Why we need to give Imran Khan a long enough rope to hang himself on his own rhetoric.
As a Pakistan Army-approved Prime Minister, there is no reason for us to disbelieve Imran Khan’s claim that he and the army brass are on the “same page” when it comes to peace overtures to India. The only question we need an answer for is why is the Pakistan Army suddenly seeking peace, even if only temporary, when it has never allowed this to happen in the past.
Speaking yesterday (28 November) at the ground-breaking ceremony for the Kartarpur corridor, which will open a route for Indian Sikhs to visit the Gurudwara on the site where the founder of the faith, Guru Nanak, died, Khan had this to say: “I am telling you, the Prime Minister of Pakistan, the ruling party, other political parties and (Pakistan’s) armed forces are on one page… We want to move ahead. We want a civilised relationship with India…. If India takes one step forward then we will take two steps forward toward friendship.”
Khan’s rhetoric was in fine fettle, as he brought in the example of France and Germany burying the hatchet after fighting two bitter world wars, but added a tail-sting: “we have just one problem, Kashmir. If man can walk on the moon, what problems are there that we cannot resolve? We only need determined leadership on both sides.”
One wonders what walking on the moon has to do with Indo-Pakistani truce. His peace moves probably will not go beyond talk, for Khan also wondered aloud on whether he would have to wait for Navjot Singh Sidhu (Congress minister in Punjab) to become prime minister to talk peace with India. His past remarks on Narendra Modi also don’t raise hopes, for he tweeted negatively about him after India cancelled talks on the sidelines of the UN General Assembly in September after Pakistan released stamps to honour Kashmiri terrorist Burhan Wani. Khan tweeted: “disappointed at the arrogant & negative response by India to my call for resumption of the peace dialogue. However, all my life I have come across small men occupying big offices who do not have the vision to see the larger picture.”
Khan’s antipathy to Modi goes back even farther, when there seemed little possibility of either Modi or Khan becoming prime ministers of their respective countries. At a public meeting in 2006, where both Modi and Khan were present, Khan claimed he was “nauseated” when Modi strode towards him to shake hands. He tried to avoid Modi, but the latter did manage to shake hands.
So, for Khan to suddenly claim to be the one with the big vision is bogus.
But hypocrisy apart, and purely from the point of view of global optics, India has no reason to not talk. While we can ignore political buffoons like Sidhu, who waxed eloquent about “My yaar, dildar, Imran Khan,” for allegedly ending “70 years of wait (for the Kartarpur corridor)”, we need to talk in order to call Khan’s bluff, and especially if this round of friendliness has been sanctioned by General Qamar Javed Bajwa.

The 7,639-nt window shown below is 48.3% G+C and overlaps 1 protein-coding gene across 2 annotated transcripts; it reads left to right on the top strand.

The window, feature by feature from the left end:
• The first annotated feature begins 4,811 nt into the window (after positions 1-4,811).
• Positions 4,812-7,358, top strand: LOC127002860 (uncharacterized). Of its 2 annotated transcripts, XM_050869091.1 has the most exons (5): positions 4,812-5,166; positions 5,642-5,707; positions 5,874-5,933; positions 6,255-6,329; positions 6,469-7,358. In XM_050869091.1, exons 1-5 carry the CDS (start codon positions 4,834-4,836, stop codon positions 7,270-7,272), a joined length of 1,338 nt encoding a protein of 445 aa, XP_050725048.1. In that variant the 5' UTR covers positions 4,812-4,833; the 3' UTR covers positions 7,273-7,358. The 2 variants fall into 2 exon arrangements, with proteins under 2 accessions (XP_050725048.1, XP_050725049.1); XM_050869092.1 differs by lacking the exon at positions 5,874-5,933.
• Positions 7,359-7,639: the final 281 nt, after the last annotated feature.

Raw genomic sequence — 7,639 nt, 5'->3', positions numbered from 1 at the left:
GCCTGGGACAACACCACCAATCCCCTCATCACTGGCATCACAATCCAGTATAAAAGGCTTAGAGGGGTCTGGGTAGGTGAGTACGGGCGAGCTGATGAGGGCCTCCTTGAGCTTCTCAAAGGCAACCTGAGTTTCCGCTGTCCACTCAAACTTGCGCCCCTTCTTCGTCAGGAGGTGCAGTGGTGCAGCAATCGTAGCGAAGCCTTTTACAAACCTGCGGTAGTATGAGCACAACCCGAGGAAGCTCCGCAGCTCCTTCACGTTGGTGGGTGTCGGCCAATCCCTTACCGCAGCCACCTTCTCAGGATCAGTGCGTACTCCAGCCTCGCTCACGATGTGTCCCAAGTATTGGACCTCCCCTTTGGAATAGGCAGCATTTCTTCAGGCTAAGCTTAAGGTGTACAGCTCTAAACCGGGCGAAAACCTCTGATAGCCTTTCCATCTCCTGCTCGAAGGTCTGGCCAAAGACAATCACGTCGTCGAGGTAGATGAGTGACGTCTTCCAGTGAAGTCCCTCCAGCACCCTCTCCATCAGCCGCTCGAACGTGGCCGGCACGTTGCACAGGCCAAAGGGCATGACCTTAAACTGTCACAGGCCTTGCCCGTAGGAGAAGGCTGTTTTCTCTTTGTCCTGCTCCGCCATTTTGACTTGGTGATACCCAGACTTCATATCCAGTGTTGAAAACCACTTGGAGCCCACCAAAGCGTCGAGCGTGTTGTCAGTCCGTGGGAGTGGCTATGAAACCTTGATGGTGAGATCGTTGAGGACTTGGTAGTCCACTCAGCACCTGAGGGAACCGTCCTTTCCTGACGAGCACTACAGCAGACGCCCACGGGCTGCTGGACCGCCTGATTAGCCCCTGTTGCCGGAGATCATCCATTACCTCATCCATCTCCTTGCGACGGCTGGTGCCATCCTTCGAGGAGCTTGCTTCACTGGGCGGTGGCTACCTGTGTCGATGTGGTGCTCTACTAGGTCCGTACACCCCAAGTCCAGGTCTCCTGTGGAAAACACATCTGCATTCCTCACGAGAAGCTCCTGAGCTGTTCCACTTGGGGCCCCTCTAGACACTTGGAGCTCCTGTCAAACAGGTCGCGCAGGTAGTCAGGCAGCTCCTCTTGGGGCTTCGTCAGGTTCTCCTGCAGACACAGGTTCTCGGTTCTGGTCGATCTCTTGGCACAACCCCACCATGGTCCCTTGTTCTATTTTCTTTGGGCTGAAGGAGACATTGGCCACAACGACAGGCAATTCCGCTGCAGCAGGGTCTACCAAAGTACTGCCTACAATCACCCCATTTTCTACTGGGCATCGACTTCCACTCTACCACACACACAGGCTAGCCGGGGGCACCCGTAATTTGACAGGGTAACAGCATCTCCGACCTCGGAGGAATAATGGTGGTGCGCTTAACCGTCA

For starters, since Khan claims that the problem is only about Kashmir, let us ask him to ensure that no Khalistani element is allowed entry into Pakistan, and the route for Indian pilgrims will not be plastered with pro-Khalistan slogans. A pro-Khalistan outfit, Sikhs for Justice, plans to organise an event in 2019 to coincide with Guru Nanak’s 550th birth anniversary, and is calling for a referendum on Khalistan in 2020.
When talks come to Kashmir, our stand should be to hold discussions on the handover of Pakistan-occupied Kashmir, and withdrawal of support to terrorist outfits who create mayhem on our side of the border in the Kashmir Valley. As far as we are concerned, this is the Kashmir problem we need to solve. We can agree with Imran Khan to this limited extent.
Khan also underlined the point that “both countries are nuclear-armed. We both have atomic weapons…It is madness for such countries to think (of a war). Only a foolish individual can think one can win a nuclear war.”
However, it takes only one foolish general to think that he can instead wage proxy war using jihadi terrorists. It is this foolishness that Khan needs to address, and not the threat of nuclear war.
As for Khan’s claim that if India takes one step, Pakistan will take two, maybe we should ask him how come Pakistan has not reciprocated the Indian decision to offer most favoured nation status? Where are the two steps for our one? And why did Atal Bihari Vajpayee’s several steps to Lahore end up in Kargil? And why did Narendra Modi’s overtures to the previous Pakistani prime minister end up with attacks on Indian Army camps in Uri and Pathankot?
The short point is this: India should never hesitate to talk to Pakistan. The only thing we need to do is stick to our agenda, and give Pakistan every opportunity to expose itself.
Talking to Pakistan is the surest way to call Khan’s bluff that everyone is on the same page on peace with India. This hasn’t been our experience, and if Pakistan’s generals have had a change of heart, we will know it once terror from across the border stops, jihadi elements inside Pakistan are corralled, the culprits of 26/11 are punished, and Khalistani elements are discouraged.
We need to give Imran Khan a long enough rope to hang himself on his own rhetoric.